CHICAGO – Illinois State Treasurer Michael Frerichs is calling on Gov. Bruce Rauner to take action to prevent Illinois from sinking into junk bond status. Despite the legislature passing a state budget last week, Frerichs says the state is still in danger of a credit downgrade.
“The credit-rating agencies have indicated that the new revenue and spending cuts alone are not enough to insulate the state against further credit downgrades, including junk bond status,” Frerichs said.
He added, “I understand that Gov. Rauner disagrees with the elected members of the House and Senate. However, should he not take these necessary steps, he is inviting the credit-rating agencies to plunge Illinois into junk bond status, the results of which will lead to higher property taxes.”
To avoid becoming the first state in history to be assigned junk bond status, Frerichs says the Governor must:
· Travel to New York, speak directly with the three ratings agencies, and convince them that he embraces the decision of the Legislature and will implement the budget package.
· Immediately take visible, responsible steps to implement the $6 billion in bonding authority, which will yield $3 billion in additional federal dollars to pay down the $15 billion bill backlog.
· Make sure that local schools open on-time. K-12 education funding in the budget package is predicated upon a separate agreement that state dollars will be distributed on an evidence-based model.
Lawmakers passed legislation that does so. However, the Governor has promised a veto. Treasurer Frerichs says the Governor’s vetoing this agreement, or in the alternative, and not striking a different deal, will create more instability, which the rating agencies are expecting Illinois to avoid. It also will threaten local schools from Cairo to Chicago and be a complete disaster for parents, should schools not open in August.
· Clearly and proactively communicate the new tax rates with Illinois employers to eliminate any confusion. Doing so will ensure that revenue estimates and cash-flow expectations are met.
· Eliminate the divisive rhetoric that is impairing our state from moving forward. This divisiveness counters the civility and bi-partisanship the rating agencies wish to see.
“This mix of revenue and cuts is far from perfect. It is, however, now the law and if implemented it is a critical first step to addressing Illinois’ deep, structural challenges,” Frerichs said. “It is clear that we will not begin to climb out of this debt if the Governor does not take the necessary steps to lead us away from the abyss.”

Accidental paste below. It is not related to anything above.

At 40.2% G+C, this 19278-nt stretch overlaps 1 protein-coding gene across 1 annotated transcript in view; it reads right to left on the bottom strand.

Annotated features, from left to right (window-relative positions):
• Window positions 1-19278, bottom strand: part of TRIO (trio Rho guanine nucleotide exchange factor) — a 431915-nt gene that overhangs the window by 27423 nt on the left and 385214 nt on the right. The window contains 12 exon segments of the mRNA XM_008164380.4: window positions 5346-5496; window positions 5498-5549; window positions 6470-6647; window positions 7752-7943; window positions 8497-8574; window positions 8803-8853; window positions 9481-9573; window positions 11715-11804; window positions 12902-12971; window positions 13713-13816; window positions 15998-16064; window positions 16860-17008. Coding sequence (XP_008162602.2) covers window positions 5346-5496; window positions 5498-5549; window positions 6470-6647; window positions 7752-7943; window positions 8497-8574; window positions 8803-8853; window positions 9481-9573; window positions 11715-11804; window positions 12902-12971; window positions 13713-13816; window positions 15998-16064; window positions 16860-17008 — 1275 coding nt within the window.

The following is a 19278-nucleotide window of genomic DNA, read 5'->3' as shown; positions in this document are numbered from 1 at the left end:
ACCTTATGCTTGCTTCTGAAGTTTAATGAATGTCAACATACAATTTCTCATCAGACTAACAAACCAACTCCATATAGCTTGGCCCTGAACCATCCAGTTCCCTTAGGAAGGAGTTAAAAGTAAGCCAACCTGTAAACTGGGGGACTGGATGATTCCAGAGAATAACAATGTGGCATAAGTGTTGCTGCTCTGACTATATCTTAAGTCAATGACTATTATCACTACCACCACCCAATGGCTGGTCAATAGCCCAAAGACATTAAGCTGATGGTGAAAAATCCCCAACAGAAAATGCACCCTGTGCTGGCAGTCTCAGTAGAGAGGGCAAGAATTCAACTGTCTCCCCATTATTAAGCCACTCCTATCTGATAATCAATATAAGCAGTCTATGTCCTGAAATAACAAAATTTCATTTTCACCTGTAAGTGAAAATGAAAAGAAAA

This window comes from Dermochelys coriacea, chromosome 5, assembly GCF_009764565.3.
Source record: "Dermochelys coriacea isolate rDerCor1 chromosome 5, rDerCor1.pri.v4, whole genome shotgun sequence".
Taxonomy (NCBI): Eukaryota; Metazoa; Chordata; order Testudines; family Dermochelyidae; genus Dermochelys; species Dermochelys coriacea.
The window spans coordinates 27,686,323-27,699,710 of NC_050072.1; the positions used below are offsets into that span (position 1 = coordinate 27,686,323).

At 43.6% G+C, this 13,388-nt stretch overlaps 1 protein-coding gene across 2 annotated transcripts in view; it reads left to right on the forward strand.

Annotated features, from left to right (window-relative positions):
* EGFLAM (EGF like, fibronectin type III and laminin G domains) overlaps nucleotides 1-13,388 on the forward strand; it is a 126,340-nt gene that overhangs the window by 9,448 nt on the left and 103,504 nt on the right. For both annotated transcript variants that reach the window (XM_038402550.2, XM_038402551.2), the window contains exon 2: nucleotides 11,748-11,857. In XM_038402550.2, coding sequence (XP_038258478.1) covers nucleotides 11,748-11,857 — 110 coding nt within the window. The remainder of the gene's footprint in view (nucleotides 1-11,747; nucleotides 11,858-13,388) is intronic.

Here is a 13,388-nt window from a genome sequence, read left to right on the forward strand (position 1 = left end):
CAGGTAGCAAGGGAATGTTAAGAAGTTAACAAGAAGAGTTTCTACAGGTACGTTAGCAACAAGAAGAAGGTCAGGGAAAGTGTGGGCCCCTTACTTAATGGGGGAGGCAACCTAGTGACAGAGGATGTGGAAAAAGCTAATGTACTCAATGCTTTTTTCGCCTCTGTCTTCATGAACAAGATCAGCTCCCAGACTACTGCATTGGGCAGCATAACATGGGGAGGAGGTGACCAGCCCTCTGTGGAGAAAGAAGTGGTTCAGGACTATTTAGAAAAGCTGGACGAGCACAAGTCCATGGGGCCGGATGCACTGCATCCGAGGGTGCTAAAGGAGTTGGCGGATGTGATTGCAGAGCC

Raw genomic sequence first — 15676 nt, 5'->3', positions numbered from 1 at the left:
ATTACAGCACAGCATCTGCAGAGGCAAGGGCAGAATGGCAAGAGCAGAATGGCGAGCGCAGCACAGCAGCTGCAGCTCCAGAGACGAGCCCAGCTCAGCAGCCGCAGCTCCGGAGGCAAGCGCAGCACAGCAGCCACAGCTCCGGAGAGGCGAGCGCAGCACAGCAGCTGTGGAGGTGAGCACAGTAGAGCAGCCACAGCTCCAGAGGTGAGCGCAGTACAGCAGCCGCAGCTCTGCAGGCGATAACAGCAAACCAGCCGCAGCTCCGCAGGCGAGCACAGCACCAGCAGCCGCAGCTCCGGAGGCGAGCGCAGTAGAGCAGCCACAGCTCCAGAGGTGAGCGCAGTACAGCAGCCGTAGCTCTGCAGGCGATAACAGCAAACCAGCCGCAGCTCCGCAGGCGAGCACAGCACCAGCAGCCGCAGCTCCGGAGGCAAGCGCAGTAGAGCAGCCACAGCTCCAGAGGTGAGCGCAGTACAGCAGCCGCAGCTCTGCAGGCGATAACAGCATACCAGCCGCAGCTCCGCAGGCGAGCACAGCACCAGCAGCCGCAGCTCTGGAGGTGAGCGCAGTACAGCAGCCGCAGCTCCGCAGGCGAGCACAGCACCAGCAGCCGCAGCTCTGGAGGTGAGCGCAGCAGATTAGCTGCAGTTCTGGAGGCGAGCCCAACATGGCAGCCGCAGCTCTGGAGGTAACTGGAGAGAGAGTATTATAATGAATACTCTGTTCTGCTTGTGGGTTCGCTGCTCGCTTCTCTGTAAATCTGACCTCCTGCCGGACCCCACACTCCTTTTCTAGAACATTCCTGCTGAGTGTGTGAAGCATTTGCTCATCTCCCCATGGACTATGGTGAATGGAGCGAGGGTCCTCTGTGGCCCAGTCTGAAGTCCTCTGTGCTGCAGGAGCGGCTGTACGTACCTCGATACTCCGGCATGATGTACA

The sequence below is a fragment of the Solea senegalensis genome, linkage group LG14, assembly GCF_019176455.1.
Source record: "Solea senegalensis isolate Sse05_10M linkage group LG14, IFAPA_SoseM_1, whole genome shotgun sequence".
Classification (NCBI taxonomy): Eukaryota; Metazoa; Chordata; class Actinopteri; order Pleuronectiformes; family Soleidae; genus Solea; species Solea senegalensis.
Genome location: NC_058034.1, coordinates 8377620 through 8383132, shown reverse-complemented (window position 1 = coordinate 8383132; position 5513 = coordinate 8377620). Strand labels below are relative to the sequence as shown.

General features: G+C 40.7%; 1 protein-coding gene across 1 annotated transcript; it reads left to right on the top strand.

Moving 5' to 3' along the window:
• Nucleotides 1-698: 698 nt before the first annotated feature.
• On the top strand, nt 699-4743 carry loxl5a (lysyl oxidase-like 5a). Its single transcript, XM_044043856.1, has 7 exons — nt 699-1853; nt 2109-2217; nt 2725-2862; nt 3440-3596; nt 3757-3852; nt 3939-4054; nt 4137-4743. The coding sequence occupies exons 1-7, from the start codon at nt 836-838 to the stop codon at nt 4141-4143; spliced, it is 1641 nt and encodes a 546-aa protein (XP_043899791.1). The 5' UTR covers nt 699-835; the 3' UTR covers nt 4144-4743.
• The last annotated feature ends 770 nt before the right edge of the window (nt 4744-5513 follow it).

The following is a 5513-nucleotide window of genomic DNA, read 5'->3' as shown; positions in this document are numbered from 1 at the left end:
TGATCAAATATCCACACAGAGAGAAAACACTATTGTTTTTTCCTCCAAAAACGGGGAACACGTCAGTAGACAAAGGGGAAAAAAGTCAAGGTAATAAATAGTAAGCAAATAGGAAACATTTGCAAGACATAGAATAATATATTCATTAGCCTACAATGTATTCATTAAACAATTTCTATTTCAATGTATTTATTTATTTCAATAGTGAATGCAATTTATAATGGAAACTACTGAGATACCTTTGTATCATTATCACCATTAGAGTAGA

Earlier in the year, Frerichs warned that the inability to reach a budget agreement would invite further credit downgrades that would increase the cost of necessary borrowing.
Frerichs also warned of impending junk bond status and, if reached, how that would exasperate the financial markets because some investors are restricted from doing business with entities that have junk bond status. This is true even though entities that purchase Illinois debt have iron-clad constitutional guarantees that they will be paid.
Illinois also uses toxic credit-swap agreements. Junk status invites termination of these agreements. Termination penalties of up to $107 million, in addition to interest rate penalties, could be demanded by the lending agencies.
Frerichs notes Illinois has endured eight credit downgrades since Gov. Rauner took office in January 2015. All involved the state’s bill backlog, now estimated to be $15 billion, due to the budget impasse, and other factors.
The budget package approved by Democrats and Republicans is the first in two years. It was enacted over the Governor’s opposition and plans to spend $36.1 billion in the fiscal year that began July 1, 2017. Currently, due to judicial orders on how much the state should spend on certain programs, that came about due to a lack of a state budget, the state was spending $39 billion annually.
However, the budget passed by the legislature on July 6, over the Governor’s veto, set state spending at $36.5 Billion, or about a $3 billion reduction in spending. The cuts, combined with new revenue and federal matching dollars, could allow for up to $8 billion of the bill backlog to be addressed.
Frerichs says it will take several years, including the likelihood of several more challenging budget packages, for Illinois to eliminate the bill backlog and return to a more acceptable payment cycle of 30-90 days.